Members on Task Force on the Use of Deadly Force in Community Policing say community voices face uphill battle

Alia Marsha August 23, 2016 0
A Seattle Police car on patrol near 2nd Ave downtown. • Photo by Matthew Zalewski

A Seattle Police car on patrol near 2nd Ave downtown. • Photo by Matthew Zalewski

On July 20, Washington State Commission on Asian Pacific American Affairs (CAAPA) held an informational meeting on the Joint Legislative Task Force on Deadly Force in Community Policing to amend RCW 9A.16.040, which is one of the most restrictive laws on prosecuting police misconduct.

The meeting was led by Toshiko Hasegawa, who provided a recap of the first task force meeting in June. Hasegawa is one of 26 members of the task force that will review and make recommendations regarding laws, practices, and training programs on deadly force in law enforcement in Washington state. Earlier this year, the Washington state Legislature approved and Governor Inslee signed into law House Bill 2908 creating the task force. The task force has until December 1 to submit a report to Governor Inslee and the appropriate committees of the Legislature. Between June to December, the task force will have met four times.

Shankar Narayan from ACLU Washington, Leslie Cushman from the Olympia Coalition for Reform of Deadly Force Laws, and Rev. Paul Benz from the Faith Action Network attended the July 20 meeting.

The informational meeting was held not long after the deaths of Alton Sterling in Baton Rouge, Louisiana and Philando Castile near St. Paul, Minnesota, who were killed by police.

The law in question is Washington RCW 9A.16.040: Justifiable homicide or use of deadly force by public officer, peace officer, or person aiding. According to this law, “A public officer or peace officer shall not be held criminally liable for using deadly force without malice and with a good faith belief that such act is justifiable pursuant to this section.” The language in the law, Hasegawa said, makes it virtually impossible for a law enforcement officer to be prosecuted for using excessive use of force.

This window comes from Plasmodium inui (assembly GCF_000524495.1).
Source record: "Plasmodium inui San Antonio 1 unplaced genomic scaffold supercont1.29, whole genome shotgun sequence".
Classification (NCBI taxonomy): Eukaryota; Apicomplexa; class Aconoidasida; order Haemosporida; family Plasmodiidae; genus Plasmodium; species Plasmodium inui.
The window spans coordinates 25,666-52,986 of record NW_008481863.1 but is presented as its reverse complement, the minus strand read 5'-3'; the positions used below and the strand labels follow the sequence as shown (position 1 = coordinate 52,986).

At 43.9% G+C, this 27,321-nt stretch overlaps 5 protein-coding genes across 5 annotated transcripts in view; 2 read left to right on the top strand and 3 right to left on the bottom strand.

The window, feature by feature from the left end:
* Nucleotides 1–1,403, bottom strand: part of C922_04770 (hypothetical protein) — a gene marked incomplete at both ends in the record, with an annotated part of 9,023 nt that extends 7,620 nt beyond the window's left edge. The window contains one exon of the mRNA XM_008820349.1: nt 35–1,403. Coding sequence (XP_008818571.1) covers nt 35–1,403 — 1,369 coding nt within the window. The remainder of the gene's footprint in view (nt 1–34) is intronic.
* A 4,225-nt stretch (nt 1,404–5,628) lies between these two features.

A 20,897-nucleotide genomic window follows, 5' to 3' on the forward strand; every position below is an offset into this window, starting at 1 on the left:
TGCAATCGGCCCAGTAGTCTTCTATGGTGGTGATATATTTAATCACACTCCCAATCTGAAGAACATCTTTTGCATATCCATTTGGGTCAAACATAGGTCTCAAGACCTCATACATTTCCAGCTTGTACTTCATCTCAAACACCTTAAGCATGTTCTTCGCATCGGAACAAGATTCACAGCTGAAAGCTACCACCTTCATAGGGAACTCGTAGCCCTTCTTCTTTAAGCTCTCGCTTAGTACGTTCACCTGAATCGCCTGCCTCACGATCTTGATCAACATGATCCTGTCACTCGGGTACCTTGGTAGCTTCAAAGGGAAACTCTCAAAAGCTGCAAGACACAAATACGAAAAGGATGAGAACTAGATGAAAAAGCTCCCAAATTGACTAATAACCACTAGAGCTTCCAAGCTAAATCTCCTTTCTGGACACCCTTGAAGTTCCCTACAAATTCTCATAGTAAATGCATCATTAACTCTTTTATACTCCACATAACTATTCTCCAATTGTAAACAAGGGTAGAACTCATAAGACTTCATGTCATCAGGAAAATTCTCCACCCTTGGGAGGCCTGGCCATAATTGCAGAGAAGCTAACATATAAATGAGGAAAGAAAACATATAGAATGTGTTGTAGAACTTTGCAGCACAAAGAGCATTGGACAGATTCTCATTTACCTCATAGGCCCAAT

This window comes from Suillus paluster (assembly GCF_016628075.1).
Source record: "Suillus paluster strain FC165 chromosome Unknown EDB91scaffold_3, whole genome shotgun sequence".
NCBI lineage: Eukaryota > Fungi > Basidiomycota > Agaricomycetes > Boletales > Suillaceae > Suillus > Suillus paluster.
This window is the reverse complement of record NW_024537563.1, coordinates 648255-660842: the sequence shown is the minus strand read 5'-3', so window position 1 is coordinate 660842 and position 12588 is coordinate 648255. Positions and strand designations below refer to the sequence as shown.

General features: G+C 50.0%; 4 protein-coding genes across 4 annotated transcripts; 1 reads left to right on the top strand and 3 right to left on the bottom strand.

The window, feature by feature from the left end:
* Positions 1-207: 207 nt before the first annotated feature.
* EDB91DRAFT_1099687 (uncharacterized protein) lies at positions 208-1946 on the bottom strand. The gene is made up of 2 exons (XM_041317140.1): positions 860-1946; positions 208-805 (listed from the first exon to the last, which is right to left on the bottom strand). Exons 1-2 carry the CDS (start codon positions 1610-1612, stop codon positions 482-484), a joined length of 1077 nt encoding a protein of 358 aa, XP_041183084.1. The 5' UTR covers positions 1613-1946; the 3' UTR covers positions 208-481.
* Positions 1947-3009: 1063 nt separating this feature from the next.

“What we’re looking for is common sense when abuse has occurred,” Hasegawa said in her introduction.

Hasegawa is one of the members of the task force that are considered “community representatives.” Other members include De’seann Quinn of the Washington State Commission on African-American Affairs and Jorge L. Baron of Northwest Immigrant Rights Project. In an email sent to community partners, Hasegawa wrote that community representatives are seeking “commonsense measures” of accountability in the law by striking the word “malice” and replacing “perceived threat” with “imminent threat.”

“An officer perceiving a someone as threat is not an acceptable standard to justify the killing of a member of the community,” Hasegawa said. “There must exist an imminent threat in order to justify taking a life.”

Hasegawa said she was surprised by the way the first task force meeting was run. She said that often, community representatives were cut off by law enforcement representatives at the table.

After a recap and a presentation of HB 2907, which addresses the use of deadly force by a public officer or peace officer, and HB 2908, which establishes the joint legislative task force on the use of deadly force in community policing, the meeting turned into a community input session where attendees voiced their recommendations to improve future task force meetings.

Rev. Paul Benz suggested that the next task force meetings be held in a “community space.” The first one was held in Olympia, and the second was held at the Criminal Justice Training Center in Burien. The third is scheduled at the same venue.

OCA—Greater Seattle president Jacqueline Wu, who said she has worked a lot with youth, suggested that the youth be included in the conversation.

In an email sent before the informational meeting, Hasegawa wrote that based upon the history of the formation of the task force, the composition of the task force, and the way the meeting was run, community voices clearly have an uphill battle for their recommendations to be taken.

“The fear is that a recommendation on policy accountability is going to come from the police,” said Hasegawa.

Shankar Narayan from ACLU Washington said that the conversation around police misconduct should not stop after the task force is over and the law amended. Along with reasonable ground to hold police officers accountable for their use of deadly force, or after abuse has occurred, Narayan mentioned reform of police practices such as crises prevention and police-community trust building as necessary.

“It’s one piece of the problem,” said Narayan.

The third meeting of the Joint Legislative Task Force on the Use of Deadly Force in Community Policing is scheduled for September 13 in Olympia to allow for an all day meeting, including time for public comment.

In preparation for the next meeting, there will be a brief update meeting organized by Toshiko Hasegawa on Thursday, August 25 from 6:00 p.m. to 7:30 p.m. at Keiro NW Garden Room, (1601 E. Yesler Way, Seattle). Following the update, there will be an opportunity for Q&A, and to organize an advocacy strategy building up to the next task force meeting. Food and beverages will be provided. RSVP to toshikograce@gmail.com.

For more information on the Task Force on the Use of Deadly Force in Community Policing, click here.

Editor’s note (8/24/2016 at 6:06 p.m.): The September 13 Task Force meeting has been moved from Burien to Olympia to allow for an all day meeting, including time for public comment.

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